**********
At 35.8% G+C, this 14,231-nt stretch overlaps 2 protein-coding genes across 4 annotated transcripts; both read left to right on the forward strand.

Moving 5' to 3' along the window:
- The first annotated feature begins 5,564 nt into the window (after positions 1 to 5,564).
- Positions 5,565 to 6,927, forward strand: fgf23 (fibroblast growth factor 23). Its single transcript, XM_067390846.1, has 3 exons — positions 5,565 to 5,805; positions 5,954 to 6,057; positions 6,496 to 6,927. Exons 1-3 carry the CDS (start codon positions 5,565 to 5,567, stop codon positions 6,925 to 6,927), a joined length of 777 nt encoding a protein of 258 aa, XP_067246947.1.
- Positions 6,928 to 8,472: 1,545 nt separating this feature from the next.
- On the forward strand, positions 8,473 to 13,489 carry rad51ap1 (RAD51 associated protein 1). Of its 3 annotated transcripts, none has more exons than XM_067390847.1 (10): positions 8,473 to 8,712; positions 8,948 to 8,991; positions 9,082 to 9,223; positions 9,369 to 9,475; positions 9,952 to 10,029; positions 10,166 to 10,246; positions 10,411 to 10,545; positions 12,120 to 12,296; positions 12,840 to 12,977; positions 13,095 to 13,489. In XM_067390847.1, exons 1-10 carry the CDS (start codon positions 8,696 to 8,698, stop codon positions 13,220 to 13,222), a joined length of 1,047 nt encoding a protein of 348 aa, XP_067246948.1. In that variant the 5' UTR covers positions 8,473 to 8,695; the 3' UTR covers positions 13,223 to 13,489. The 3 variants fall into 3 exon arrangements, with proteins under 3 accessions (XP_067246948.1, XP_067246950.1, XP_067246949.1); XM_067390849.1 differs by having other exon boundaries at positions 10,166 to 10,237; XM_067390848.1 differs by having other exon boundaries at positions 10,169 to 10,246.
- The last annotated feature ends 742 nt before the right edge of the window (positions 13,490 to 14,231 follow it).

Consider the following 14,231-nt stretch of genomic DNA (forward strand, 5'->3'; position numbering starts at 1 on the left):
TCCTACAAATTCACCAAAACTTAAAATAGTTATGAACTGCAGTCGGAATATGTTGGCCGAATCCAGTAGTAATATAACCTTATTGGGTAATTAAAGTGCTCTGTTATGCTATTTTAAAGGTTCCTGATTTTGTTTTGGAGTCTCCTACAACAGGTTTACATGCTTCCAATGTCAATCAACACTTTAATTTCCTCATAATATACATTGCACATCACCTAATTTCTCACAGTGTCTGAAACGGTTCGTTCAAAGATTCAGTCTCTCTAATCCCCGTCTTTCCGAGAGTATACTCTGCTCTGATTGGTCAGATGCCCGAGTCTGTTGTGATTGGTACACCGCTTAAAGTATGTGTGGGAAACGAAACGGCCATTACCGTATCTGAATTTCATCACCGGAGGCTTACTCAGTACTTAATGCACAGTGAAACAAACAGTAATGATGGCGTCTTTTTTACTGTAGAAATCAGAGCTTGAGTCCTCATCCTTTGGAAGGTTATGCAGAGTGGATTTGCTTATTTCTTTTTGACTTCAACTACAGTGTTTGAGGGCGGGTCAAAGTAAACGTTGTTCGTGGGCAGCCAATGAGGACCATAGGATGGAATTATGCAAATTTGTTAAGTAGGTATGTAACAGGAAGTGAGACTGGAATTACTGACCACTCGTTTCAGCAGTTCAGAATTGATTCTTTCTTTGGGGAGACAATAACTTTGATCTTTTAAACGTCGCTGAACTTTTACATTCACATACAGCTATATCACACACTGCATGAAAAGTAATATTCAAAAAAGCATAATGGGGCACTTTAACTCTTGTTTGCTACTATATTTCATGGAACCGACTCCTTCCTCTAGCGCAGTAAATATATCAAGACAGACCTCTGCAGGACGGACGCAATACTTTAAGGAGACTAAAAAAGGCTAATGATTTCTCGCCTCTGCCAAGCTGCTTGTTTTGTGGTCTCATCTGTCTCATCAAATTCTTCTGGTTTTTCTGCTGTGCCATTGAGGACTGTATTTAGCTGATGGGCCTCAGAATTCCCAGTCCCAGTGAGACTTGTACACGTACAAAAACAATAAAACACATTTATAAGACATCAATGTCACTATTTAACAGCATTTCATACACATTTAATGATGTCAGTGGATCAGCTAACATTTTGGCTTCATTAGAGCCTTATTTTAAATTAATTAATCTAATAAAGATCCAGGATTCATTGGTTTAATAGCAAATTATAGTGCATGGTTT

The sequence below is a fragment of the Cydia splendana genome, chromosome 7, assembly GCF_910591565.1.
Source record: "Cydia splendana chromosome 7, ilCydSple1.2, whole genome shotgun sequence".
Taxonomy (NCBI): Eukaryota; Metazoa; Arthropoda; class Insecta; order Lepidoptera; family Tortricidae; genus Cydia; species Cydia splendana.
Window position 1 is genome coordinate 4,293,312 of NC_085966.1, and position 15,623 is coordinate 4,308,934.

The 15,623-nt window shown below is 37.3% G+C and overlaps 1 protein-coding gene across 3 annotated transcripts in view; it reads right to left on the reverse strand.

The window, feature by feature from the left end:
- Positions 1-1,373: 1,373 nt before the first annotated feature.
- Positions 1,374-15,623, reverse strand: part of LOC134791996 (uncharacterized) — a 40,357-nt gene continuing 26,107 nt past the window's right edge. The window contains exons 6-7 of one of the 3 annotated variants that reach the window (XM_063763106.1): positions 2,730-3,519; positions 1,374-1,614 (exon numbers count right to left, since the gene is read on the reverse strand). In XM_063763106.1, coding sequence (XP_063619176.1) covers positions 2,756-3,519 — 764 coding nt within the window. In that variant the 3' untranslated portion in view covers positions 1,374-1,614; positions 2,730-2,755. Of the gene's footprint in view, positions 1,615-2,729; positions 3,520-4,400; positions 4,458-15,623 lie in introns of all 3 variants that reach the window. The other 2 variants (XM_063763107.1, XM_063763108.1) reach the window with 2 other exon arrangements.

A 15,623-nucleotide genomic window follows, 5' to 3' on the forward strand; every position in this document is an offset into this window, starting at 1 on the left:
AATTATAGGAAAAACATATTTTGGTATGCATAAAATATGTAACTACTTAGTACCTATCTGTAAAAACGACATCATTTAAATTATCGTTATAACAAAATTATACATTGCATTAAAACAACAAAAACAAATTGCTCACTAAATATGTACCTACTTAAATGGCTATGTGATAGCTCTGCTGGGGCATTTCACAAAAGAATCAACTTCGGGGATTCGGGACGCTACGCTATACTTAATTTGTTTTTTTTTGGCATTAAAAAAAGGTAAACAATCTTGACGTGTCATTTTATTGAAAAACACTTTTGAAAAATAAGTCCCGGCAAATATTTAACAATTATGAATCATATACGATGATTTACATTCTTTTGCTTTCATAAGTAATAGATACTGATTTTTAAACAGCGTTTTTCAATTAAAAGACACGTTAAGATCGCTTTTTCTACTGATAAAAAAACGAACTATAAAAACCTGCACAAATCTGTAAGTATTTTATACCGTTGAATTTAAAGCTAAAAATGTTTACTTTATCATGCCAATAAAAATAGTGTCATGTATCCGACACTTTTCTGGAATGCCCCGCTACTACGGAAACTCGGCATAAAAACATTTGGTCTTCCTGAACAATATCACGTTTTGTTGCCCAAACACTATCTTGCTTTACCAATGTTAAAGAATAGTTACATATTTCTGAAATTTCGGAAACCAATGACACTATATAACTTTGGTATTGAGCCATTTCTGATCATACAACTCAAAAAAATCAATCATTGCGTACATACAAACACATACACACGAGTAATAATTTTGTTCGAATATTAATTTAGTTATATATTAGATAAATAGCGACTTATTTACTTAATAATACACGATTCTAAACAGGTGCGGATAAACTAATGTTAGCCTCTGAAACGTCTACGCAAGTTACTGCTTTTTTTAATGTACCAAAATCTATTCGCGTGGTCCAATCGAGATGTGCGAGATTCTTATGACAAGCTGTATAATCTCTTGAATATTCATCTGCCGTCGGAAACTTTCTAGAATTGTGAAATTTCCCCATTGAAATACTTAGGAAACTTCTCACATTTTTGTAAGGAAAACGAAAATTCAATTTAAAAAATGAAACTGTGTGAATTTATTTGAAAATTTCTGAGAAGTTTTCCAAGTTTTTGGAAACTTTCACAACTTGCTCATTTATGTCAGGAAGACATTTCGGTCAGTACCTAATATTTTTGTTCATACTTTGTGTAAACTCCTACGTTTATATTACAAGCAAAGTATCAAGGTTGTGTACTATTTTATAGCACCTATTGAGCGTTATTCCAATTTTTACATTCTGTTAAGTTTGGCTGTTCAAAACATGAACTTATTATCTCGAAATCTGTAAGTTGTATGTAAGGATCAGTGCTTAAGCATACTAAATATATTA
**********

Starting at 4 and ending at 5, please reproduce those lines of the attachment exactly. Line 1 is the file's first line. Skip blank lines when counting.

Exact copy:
- Positions 5,565 to 6,927, forward strand: fgf23 (fibroblast growth factor 23). Its single transcript, XM_067390846.1, has 3 exons — positions 5,565 to 5,805; positions 5,954 to 6,057; positions 6,496 to 6,927. Exons 1-3 carry the CDS (start codon positions 5,565 to 5,567, stop codon positions 6,925 to 6,927), a joined length of 777 nt encoding a protein of 258 aa, XP_067246947.1.
- Positions 6,928 to 8,472: 1,545 nt separating this feature from the next.